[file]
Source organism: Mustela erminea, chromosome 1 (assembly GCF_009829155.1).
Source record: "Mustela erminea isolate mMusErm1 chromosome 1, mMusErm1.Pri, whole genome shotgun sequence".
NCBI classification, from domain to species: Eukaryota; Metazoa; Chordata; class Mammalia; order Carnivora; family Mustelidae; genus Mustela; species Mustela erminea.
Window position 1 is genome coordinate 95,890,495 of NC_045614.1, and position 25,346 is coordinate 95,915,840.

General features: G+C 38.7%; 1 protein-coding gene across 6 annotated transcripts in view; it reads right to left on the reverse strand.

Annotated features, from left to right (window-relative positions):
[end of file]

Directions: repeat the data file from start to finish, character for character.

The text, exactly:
Source organism: Mustela erminea, chromosome 1 (assembly GCF_009829155.1).
Source record: "Mustela erminea isolate mMusErm1 chromosome 1, mMusErm1.Pri, whole genome shotgun sequence".
NCBI classification, from domain to species: Eukaryota; Metazoa; Chordata; class Mammalia; order Carnivora; family Mustelidae; genus Mustela; species Mustela erminea.
Window position 1 is genome coordinate 95,890,495 of NC_045614.1, and position 25,346 is coordinate 95,915,840.

General features: G+C 38.7%; 1 protein-coding gene across 6 annotated transcripts in view; it reads right to left on the reverse strand.

Annotated features, from left to right (window-relative positions):